Meanwhile, Lydia was attempting to persuade Mr. Bingley to hold a ball. “… for with the militia newly arrived in the village, there shall be partners for all, and I shall not have to stand up with Mr. Wright who does not know his ‘Sir Roger de Coverley’ from his ‘Gathering Peascods,’ and even if he did, he does not have a red coat and a sword.” 

    When Elizabeth entered, she was assailed with enquiries from Mrs. Bennet about Jane’s health, and she knew she was not the only person in the room to read her mother’s determination that Jane stay exactly where she was for the time being. Mrs. Bennet’s elephantine ideas of sophistication were transparent to anyone of ordinary intelligence. Luckily, Mr. Bingley seemed too interested in and concerned for Jane to have noticed.

Book Blurb: 

We all know that in Jane Austen’s Pride and Prejudice, Mr Darcy is proud and prejudiced because he is a wealthy landowner who believes himself above his company; and that Elizabeth Bennet can afford to be proud and prejudiced because she believes she has the freedom to make choices for herself. 

But what if Mr Darcy is the second son, sent to sea at a young age? What if Elizabeth is trapped by circumstances, with an ill father on one side and an understandably desperate mother on the other? 

Meet Captain Darcy of the Royal Navy, a successful frigate captain, with ample prize-money and a sister he needs to provide for while he is at sea. Meet Elizabeth Bennet, who needs a husband and is trying to resign herself to Mr Collins, the worst “least worst alternative” in the history of literature.

Buy: Amazon USAmazon UK
Add to Goodreads.

FTC Disclaimer: Link to Amazon US. I am an Amazon Associate. Should you purchase a copy of the book through the link provided, I will receive a small commission. Thanks!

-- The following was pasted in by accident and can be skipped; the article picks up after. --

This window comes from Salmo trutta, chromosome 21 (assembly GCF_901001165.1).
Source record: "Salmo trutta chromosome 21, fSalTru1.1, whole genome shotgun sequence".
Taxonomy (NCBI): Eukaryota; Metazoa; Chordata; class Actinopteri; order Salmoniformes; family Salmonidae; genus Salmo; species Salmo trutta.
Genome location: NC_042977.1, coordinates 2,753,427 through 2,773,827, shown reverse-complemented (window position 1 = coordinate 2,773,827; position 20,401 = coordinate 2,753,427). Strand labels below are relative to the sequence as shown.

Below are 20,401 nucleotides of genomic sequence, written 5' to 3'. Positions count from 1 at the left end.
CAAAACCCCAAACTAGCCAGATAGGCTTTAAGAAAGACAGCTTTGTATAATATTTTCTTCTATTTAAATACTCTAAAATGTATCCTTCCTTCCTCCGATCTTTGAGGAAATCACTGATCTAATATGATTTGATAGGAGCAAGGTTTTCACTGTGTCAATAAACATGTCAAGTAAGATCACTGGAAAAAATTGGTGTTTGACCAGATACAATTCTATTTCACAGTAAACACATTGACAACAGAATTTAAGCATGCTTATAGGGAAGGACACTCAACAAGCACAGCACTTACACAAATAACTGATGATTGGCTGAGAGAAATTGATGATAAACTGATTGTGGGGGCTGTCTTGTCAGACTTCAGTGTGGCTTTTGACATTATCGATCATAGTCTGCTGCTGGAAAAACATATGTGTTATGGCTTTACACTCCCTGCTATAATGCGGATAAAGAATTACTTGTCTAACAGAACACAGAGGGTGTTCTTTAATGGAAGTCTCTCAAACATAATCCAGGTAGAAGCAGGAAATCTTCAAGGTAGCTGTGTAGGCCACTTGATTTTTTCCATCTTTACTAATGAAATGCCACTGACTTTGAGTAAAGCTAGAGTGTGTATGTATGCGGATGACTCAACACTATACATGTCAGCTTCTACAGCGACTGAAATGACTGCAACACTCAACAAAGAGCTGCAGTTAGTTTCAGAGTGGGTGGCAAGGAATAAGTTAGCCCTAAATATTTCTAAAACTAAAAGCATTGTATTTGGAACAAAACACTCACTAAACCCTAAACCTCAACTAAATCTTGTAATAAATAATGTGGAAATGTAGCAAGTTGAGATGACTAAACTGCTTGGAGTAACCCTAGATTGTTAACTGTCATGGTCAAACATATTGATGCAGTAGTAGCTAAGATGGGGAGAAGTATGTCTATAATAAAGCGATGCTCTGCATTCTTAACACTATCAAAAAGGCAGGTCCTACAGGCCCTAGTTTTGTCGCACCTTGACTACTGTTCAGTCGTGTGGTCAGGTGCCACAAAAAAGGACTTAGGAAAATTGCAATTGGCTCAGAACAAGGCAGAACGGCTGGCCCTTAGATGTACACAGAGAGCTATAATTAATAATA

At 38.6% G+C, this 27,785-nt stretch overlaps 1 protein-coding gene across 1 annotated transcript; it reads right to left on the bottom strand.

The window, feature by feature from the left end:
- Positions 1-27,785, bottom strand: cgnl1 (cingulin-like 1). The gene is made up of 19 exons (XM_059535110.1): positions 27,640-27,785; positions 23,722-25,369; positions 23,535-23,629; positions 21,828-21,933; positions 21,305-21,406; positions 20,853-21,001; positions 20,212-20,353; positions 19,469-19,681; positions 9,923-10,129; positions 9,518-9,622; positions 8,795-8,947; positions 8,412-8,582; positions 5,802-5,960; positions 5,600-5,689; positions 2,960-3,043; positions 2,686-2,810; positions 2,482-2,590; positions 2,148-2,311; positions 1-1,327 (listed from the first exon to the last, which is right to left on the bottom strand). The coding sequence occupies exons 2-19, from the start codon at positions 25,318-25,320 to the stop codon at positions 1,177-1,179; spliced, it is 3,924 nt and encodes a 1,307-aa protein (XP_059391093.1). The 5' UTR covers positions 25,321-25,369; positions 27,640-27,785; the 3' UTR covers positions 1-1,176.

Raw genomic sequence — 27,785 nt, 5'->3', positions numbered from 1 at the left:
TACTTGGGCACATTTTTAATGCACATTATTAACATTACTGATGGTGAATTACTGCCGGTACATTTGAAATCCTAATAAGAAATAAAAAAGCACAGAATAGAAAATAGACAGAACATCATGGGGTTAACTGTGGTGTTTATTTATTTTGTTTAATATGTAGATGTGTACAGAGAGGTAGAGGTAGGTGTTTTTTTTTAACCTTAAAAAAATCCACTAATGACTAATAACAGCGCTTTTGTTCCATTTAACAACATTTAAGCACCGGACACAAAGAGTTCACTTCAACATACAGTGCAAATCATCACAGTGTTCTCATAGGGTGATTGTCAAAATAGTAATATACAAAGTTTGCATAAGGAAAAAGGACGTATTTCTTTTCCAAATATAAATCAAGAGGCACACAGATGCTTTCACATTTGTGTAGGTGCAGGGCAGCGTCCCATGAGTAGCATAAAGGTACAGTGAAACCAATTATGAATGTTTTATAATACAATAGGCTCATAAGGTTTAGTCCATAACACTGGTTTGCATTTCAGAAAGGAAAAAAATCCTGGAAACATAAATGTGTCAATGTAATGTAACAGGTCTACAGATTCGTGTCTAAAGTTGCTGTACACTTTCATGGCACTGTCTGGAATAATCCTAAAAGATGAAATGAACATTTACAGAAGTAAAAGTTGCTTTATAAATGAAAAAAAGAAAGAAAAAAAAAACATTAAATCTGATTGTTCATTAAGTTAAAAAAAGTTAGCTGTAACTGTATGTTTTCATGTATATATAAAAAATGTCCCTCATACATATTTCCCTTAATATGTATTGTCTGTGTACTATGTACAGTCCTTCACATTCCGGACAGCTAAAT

Meet Catherine Lodge

Catherine Lodge is a semi-retired lawyer and lecturer, living in Yorkshire–a part of the UK even more beautiful than Derbyshire. One of five daughters, although by birth order regrettably the Jane, she found 19th Century literature early in her teens and never looked back–even if that meant her school essays kept coming back with “archaic!” written in the margin next to some of her favourite words. She still thinks that “bruited” is a much nicer word than “rumoured.”

After years of drafting leases and pleadings, she finally started to write for fun in her forties and has never stopped since. Much of this will never see the light of day, having been fed to the digital equivalent of a roaring bonfire, but “Fair Stands the Wind” is the first book she thinks worthy of public attention.

She spends her day fixing computer problems for friends and family, singing in her local choir, and avoiding the ironing.

Connect with Catherine

Blog Tour Schedule

08/30   Babblings of a Bookworm;  Guest Post or Vignette, GA
08/31   My Vices and Weaknesses; Character Interview, GA
09/01   Austenesque Reviews; Vignette, Excerpt, GA
09/02   Interests of a Jane Austen Girl; Review, Excerpt, Giveaway
09/03   Darcyholic Diversions; Author Interview, GA
09/04   Half Agony, Half Hope; Review, Vignette
09/05   Of Pens and Pages; Review, Excerpt, GA
09/06   Diary of an Eccentric; Guest Post, Vignette, Giveaway
09/07   From Pemberley to Milton; Guest Post or Vignette, Excerpt, GA
09/08 So little time...; Guest Post, Excerpt, Giveaway
09/09   My Love for Jane Austen; Vignette, GA
09/10   Margie’s Must Reads; Review, Excerpt, GA
09/11   My Jane Austen Book Club; Guest Post, Excerpt, GA
09/12   Just Jane 1813; Review, GA

* * * GIVEAWAY * * *

It's giveaway time! Meryton Press is giving away 8 E-copies of Fair Stands the Wind to 8 lucky winners! To enter, fill out the Rafflecopter below!

  • Only one e-copy per winner.